Articles Posted in US Court of Appeals for the Fourth Circuit

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Defendant appealed his conviction of eight counts related to sex trafficking and child pornography. The Fourth Circuit held that the district court should have suppressed the evidence from defendant's cellphone, and the error was not harmless because the remaining evidence did not satisfy the elements of the two child pornography counts. The court held, however, that the district court did not err in admitting the hearsay statements. Accordingly, the court vacated defendant's conviction as to the two child pornography counts and affirmed the other six counts, vacated defendant's sentence, and remanded to the district court. View "United States v. Pratt" on Justia Law

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The Fourth Circuit affirmed the district court's finding that defendant was a sexually dangerous person within the meaning of 18 U.S.C. 4247(a)(5). The court held that the Adam Walsh Child Protection and Safety Act of 2006 did not require a diagnosis with a paraphilic disorder, and the appellate record supported the district court's conclusion. The court also held that the district court did not clearly err when it found that the government established the criteria for commitment by clear and convincing evidence and ordered defendant committed to the custody of the United States Attorney General. View "United States v. Charboneau" on Justia Law

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The Fourth Circuit affirmed defendant's sentence for armed bank robbery and related crimes following a successful petition vacating his original sentence under 28 U.S.C. 2255. Defendant argued that he received no benefit from the plea agreement because his previous conviction for a New York robbery offense did not count as his third strike. The court held, however, that the text and structure of 18 U.S.C. 3559(c) showed a congressional intent to encompass state laws such as the New York robbery offense in this case, which shared the essential characteristics of the enumerated robbery offenses under federal law. View "United States v. Johnson" on Justia Law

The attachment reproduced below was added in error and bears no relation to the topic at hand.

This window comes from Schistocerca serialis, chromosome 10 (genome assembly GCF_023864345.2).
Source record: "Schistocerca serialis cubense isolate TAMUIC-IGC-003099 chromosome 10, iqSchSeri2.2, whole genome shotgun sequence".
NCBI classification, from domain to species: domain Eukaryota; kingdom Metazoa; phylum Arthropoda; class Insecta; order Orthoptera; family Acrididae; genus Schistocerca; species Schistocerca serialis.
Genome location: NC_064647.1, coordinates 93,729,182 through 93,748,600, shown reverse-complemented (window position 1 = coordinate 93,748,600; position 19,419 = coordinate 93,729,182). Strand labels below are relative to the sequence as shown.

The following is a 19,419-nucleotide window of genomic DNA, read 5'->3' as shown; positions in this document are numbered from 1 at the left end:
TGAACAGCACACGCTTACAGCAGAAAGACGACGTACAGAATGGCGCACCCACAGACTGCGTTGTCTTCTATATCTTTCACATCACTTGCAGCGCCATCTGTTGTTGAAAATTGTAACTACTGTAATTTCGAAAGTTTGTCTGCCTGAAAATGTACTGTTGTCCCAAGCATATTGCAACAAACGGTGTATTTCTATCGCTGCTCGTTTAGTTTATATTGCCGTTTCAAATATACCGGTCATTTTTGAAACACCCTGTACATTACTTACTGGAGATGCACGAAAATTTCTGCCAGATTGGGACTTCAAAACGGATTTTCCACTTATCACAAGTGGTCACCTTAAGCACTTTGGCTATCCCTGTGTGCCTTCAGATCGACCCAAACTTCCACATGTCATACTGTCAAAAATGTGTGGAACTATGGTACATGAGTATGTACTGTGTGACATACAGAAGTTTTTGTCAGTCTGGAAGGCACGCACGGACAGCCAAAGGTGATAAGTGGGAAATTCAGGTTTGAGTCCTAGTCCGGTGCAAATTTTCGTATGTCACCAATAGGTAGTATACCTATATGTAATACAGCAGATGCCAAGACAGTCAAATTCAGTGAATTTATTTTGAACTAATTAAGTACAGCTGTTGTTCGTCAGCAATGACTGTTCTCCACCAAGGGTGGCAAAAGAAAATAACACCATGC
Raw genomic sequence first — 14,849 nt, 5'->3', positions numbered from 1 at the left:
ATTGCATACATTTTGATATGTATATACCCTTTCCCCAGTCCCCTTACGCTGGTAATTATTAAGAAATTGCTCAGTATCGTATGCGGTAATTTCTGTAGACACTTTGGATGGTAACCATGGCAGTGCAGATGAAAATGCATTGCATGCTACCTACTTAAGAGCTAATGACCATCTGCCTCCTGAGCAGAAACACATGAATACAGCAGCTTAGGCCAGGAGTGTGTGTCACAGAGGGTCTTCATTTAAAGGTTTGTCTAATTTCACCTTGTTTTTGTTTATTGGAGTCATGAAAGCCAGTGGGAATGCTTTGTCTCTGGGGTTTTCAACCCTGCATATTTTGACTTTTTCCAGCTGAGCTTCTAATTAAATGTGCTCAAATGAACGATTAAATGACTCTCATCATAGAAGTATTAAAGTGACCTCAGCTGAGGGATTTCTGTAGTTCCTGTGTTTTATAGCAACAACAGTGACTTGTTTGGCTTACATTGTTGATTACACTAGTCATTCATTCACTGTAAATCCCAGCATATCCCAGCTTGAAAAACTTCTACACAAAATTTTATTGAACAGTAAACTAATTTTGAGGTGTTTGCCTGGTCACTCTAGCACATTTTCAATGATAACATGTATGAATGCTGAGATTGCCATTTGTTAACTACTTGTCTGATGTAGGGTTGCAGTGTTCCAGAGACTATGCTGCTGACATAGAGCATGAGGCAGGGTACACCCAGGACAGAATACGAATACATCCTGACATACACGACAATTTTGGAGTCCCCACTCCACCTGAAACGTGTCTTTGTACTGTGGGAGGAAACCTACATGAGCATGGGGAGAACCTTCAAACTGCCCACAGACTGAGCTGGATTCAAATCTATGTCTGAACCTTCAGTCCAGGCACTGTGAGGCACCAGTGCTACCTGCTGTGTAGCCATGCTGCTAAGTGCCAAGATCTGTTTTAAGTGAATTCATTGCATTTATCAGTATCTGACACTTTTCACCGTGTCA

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Defendant appealed the district court's denial of his 28 U.S.C. 2255 motion to vacate, set aside, or correct his sentence, which was imposed more than ten years ago in 2008. The Fourth Circuit vacated and remanded, holding that defendant's prior South Carolina felony conviction for assaulting, beating, or wounding a law enforcement officer while resisting arrest was not a violent felony predicate under the Armed Career Criminal Act because it could be committed without the use, attempted use, or threatened use of violent physical force. Therefore, defendant did not have the three predicate convictions required to be properly designated as an armed career criminal. View "United States v. Jones" on Justia Law